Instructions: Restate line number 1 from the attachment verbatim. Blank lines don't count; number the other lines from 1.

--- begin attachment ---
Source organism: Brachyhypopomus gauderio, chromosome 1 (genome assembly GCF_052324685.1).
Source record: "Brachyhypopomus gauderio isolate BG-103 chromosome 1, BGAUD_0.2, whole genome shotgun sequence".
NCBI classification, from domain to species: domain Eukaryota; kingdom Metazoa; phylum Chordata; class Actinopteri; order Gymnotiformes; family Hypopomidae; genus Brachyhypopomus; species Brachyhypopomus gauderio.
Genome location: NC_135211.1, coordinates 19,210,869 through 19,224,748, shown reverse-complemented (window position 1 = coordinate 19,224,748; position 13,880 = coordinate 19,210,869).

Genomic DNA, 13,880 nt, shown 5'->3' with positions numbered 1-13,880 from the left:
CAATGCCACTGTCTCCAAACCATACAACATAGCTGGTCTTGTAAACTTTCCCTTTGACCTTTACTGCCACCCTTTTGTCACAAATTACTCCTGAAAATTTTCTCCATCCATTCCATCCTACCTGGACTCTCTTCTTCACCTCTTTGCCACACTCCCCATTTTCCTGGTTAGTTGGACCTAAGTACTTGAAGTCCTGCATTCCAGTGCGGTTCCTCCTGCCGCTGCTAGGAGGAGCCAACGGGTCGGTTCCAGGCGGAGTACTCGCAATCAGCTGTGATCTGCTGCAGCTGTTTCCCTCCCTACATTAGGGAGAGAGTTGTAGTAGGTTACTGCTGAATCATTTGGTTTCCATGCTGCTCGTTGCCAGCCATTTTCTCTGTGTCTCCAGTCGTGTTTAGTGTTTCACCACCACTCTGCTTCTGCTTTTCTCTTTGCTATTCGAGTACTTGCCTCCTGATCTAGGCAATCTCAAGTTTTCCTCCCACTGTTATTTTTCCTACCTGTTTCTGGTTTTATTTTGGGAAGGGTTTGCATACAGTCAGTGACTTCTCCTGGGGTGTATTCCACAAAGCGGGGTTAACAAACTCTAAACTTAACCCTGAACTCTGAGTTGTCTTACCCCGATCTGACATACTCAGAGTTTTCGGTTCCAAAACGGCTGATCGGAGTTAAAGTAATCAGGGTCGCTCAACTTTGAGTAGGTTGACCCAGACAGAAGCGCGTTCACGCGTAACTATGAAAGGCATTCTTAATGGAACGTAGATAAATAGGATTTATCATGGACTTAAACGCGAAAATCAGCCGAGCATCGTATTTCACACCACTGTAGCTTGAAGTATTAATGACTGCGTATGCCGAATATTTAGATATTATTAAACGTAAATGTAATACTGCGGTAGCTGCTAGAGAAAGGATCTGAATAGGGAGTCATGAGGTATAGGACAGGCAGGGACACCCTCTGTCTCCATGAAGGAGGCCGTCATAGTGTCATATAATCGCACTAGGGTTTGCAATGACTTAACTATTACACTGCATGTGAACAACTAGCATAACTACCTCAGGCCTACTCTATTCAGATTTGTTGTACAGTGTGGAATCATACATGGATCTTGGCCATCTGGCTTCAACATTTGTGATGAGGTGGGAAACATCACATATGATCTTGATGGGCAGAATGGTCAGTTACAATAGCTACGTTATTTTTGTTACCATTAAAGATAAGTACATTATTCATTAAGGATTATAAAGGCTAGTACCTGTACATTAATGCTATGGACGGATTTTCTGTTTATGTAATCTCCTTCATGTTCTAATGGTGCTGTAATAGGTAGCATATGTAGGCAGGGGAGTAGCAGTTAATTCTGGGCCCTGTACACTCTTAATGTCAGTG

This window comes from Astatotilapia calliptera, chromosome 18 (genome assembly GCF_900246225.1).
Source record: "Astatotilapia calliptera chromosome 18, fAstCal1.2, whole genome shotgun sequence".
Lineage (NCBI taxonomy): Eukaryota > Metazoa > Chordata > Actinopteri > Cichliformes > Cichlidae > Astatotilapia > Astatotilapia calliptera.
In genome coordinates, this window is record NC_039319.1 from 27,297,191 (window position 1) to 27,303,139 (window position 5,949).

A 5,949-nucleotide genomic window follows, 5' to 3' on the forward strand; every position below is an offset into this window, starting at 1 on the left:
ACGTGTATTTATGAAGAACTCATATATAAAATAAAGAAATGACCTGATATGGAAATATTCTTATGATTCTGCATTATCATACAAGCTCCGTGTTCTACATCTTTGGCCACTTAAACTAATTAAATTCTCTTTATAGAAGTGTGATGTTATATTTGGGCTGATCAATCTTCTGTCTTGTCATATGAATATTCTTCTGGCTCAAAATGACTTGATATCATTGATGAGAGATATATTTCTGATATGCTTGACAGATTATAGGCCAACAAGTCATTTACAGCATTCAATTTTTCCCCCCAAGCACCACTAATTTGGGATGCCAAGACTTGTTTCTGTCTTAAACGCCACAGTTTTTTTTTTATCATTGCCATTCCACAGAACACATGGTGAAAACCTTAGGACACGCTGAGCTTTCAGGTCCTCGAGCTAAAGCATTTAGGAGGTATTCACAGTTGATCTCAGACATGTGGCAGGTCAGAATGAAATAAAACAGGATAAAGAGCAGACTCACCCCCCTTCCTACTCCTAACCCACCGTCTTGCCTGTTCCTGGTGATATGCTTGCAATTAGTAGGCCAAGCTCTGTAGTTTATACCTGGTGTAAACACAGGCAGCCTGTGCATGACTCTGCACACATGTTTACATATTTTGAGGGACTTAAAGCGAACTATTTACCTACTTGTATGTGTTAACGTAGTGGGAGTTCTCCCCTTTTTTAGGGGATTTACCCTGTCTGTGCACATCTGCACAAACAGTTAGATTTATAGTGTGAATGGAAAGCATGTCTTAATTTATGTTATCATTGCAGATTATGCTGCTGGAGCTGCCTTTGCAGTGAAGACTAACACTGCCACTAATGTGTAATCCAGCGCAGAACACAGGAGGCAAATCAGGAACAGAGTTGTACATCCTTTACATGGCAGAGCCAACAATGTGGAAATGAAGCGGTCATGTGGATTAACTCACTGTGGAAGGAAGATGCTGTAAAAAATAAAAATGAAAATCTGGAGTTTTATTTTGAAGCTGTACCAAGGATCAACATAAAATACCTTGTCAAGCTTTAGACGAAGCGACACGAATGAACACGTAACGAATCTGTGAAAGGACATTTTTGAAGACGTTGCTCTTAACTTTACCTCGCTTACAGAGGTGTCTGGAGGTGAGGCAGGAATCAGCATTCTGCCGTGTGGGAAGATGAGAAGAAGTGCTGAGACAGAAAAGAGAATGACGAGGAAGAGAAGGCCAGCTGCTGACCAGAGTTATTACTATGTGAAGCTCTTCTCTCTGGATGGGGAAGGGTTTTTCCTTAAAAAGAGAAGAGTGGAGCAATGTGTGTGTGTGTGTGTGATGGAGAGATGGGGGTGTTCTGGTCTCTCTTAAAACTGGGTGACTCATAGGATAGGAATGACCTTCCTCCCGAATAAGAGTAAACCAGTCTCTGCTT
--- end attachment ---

Source organism: Brachyhypopomus gauderio, chromosome 1 (genome assembly GCF_052324685.1).